The art shots (the type of superbly visualised, composed and lit shot that most photographers dream of shooting) will receive a pat on the back but will be well down the pecking order.

The public at large seem to be particularly cool on subjects that have no living subjects. Animals seem first choice, people next best and clever graphic compositions rather distant also-rans.

I think that in these sort of contests it is often about that initial "wow" factor - i.e. what is striking / engaging straight away. I agree that this is a wonderfully composed image, but it's the sort of image that doesn't have that doesn't have the same initial impact to most of the general public as something like the winning kingfisher image. But I think that sometimes the "obvious" high impact shots can lose their interest the more you look at them, whereas shots like this one stay interesting for longer. Having said that I still give full props to the winning pic - it is an amazing moment that has been captured with great skill.

Link | Posted on Jan 4, 2012 at 11:37 UTC
On article Challenge of Challenges 2011 Winner announced (110 comments in total)
In reply to:

Carmel: Sorry to spoil the party but this picture reflects a bad taste to say the least. Are we just technical photographers? Right, it is very original, the colors are natural and the details are great. But what about the message? I see here none. No love nor mercy, no dignity, no sentiment at all. Oh well, this is just a fish.

Carmel, I must say that I'm somewhat confused by your comment. How is this picture bad taste? This is (for want of a better term) a nature/wildlife photo, and it is showing a natural occurence. How is that bad taste? With regard to your comment about it being a "technical" photo, again I don't understand the issue. Yes this was obviously a technically-challenging image to capture, but how is this a problem, and how does this make it somehow less worthy of winning the challenge?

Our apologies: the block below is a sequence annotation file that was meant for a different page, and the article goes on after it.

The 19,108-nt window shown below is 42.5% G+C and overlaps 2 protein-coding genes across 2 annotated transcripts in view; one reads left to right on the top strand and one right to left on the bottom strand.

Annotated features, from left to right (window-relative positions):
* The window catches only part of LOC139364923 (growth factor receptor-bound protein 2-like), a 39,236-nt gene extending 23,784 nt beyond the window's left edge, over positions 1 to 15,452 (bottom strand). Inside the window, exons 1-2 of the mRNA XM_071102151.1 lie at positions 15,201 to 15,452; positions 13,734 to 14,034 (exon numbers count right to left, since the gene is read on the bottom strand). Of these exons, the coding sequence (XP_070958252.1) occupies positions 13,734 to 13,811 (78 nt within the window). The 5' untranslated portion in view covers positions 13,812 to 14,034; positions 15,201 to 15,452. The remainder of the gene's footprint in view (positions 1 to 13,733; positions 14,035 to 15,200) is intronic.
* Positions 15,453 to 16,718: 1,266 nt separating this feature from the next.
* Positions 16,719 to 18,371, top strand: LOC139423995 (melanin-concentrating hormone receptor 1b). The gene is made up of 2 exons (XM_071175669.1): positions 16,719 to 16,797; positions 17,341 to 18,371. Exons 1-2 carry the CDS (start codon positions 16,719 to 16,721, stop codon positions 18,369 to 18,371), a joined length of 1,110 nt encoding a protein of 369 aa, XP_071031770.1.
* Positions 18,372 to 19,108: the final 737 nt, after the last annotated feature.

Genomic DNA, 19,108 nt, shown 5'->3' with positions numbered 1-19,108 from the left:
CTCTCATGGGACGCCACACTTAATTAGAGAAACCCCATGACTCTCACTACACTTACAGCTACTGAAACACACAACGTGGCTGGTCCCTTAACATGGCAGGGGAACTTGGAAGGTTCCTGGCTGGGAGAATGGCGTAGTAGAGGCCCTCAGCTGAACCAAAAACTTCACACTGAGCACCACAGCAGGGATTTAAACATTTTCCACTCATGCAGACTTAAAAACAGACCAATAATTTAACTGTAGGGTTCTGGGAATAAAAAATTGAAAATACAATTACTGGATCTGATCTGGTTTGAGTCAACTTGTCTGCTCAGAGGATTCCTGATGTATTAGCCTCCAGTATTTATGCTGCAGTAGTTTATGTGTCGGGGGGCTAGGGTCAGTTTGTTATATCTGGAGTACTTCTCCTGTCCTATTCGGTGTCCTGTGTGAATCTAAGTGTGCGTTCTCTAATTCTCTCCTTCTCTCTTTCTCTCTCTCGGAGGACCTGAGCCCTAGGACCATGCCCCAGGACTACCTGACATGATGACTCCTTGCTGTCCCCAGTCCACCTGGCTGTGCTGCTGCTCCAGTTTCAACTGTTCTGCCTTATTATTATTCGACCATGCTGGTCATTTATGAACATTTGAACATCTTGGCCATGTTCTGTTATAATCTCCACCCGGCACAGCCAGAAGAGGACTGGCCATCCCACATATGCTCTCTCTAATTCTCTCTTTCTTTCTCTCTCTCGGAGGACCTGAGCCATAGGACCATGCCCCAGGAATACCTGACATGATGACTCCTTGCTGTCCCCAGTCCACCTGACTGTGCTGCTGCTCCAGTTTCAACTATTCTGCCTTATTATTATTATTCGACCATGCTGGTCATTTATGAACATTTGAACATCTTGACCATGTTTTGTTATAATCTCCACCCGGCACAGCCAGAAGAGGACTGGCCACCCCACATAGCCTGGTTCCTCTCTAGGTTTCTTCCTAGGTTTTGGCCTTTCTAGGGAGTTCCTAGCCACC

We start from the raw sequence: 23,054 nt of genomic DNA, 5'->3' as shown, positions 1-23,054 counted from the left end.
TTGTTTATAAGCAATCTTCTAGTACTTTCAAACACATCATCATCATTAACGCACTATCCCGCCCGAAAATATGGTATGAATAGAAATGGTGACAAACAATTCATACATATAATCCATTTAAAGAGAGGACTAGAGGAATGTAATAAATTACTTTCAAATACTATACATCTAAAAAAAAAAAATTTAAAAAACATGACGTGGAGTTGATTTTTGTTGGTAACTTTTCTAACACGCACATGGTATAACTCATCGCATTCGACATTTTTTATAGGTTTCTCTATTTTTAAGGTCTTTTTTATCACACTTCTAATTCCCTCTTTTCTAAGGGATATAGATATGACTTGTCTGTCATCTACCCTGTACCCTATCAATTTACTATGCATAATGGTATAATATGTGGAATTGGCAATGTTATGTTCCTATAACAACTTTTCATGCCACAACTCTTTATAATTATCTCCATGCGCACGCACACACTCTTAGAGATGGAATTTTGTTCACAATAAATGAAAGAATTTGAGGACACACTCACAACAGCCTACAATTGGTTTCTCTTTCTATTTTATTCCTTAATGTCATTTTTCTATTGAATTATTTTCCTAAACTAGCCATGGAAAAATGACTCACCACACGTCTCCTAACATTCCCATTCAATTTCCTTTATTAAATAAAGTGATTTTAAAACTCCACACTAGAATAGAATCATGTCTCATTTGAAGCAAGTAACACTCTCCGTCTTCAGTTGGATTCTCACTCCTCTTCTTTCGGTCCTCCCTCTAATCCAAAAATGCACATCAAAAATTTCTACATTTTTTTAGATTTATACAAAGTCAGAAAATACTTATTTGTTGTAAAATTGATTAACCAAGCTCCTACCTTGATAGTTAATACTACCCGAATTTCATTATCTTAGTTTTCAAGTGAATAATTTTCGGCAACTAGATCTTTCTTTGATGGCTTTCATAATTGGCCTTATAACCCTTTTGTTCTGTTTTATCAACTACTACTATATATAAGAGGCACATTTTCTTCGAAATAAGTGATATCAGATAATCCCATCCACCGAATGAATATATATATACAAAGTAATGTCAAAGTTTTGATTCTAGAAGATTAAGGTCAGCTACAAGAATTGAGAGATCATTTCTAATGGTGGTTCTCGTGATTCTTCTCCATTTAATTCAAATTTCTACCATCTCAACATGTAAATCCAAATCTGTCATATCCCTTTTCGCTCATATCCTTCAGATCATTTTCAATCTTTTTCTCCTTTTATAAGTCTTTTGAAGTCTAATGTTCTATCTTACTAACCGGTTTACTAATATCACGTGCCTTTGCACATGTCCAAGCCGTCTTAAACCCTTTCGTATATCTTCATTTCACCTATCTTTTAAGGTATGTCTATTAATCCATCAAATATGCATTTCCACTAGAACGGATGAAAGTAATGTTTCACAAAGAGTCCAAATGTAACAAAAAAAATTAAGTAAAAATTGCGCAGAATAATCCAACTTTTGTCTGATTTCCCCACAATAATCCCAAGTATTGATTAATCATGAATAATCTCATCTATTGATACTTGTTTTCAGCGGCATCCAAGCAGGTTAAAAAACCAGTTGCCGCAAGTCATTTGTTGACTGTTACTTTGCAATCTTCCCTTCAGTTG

Link | Posted on Jan 4, 2012 at 11:26 UTC
On Challenge:5270 (52 comments in total)

I get the various aspects of the argument being thrown around about whether or not this challenge is appropriate (artistic expression vs cultural sensitivity vs forum rules etc. etc.). It's an interesting debate but the reality is that it is certainly not going to be settled here. At the end of the day it will be up to DPReview management as to whether this challenge goes or stays, so let's wait and see (I personally have no problem if it stays, but that's just me...others have every right to a differing opinion).

One thing I do feel very strongly about though is that if you're offended by nudity, and you see a challenge entitled "clothing optional", then simply don't click the link. If you choose to click on the link and look at the pictures then don't blame anyone but yourself if you get offended. Honestly!

Posted on Sep 25, 2011 at 08:29 UTC as 14th comment | 4 replies
Total: 6, showing: 1 – 6